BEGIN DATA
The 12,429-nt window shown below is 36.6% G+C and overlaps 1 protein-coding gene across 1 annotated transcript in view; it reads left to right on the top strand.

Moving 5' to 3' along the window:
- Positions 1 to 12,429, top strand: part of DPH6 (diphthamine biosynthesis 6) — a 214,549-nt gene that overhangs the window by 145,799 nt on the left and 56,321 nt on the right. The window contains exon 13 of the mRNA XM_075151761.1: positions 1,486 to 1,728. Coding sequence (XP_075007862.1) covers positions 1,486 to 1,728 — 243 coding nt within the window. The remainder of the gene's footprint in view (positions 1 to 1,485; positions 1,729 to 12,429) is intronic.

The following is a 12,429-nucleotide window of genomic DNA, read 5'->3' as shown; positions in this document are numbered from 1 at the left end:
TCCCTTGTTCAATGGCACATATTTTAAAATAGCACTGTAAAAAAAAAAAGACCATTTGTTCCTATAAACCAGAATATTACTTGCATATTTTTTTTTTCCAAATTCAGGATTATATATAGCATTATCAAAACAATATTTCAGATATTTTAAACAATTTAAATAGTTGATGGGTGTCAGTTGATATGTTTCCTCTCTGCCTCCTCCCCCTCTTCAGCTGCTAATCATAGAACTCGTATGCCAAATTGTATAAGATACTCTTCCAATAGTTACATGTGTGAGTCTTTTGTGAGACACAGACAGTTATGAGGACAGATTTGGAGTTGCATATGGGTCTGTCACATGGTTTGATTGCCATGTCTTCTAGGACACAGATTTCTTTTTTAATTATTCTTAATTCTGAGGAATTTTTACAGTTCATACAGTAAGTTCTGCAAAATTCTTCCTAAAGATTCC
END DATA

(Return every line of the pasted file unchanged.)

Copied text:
The 12,429-nt window shown below is 36.6% G+C and overlaps 1 protein-coding gene across 1 annotated transcript in view; it reads left to right on the top strand.

Moving 5' to 3' along the window:
- Positions 1 to 12,429, top strand: part of DPH6 (diphthamine biosynthesis 6) — a 214,549-nt gene that overhangs the window by 145,799 nt on the left and 56,321 nt on the right. The window contains exon 13 of the mRNA XM_075151761.1: positions 1,486 to 1,728. Coding sequence (XP_075007862.1) covers positions 1,486 to 1,728 — 243 coding nt within the window. The remainder of the gene's footprint in view (positions 1 to 1,485; positions 1,729 to 12,429) is intronic.

The following is a 12,429-nucleotide window of genomic DNA, read 5'->3' as shown; positions in this document are numbered from 1 at the left end:
TCCCTTGTTCAATGGCACATATTTTAAAATAGCACTGTAAAAAAAAAAAGACCATTTGTTCCTATAAACCAGAATATTACTTGCATATTTTTTTTTTCCAAATTCAGGATTATATATAGCATTATCAAAACAATATTTCAGATATTTTAAACAATTTAAATAGTTGATGGGTGTCAGTTGATATGTTTCCTCTCTGCCTCCTCCCCCTCTTCAGCTGCTAATCATAGAACTCGTATGCCAAATTGTATAAGATACTCTTCCAATAGTTACATGTGTGAGTCTTTTGTGAGACACAGACAGTTATGAGGACAGATTTGGAGTTGCATATGGGTCTGTCACATGGTTTGATTGCCATGTCTTCTAGGACACAGATTTCTTTTTTAATTATTCTTAATTCTGAGGAATTTTTACAGTTCATACAGTAAGTTCTGCAAAATTCTTCCTAAAGATTCC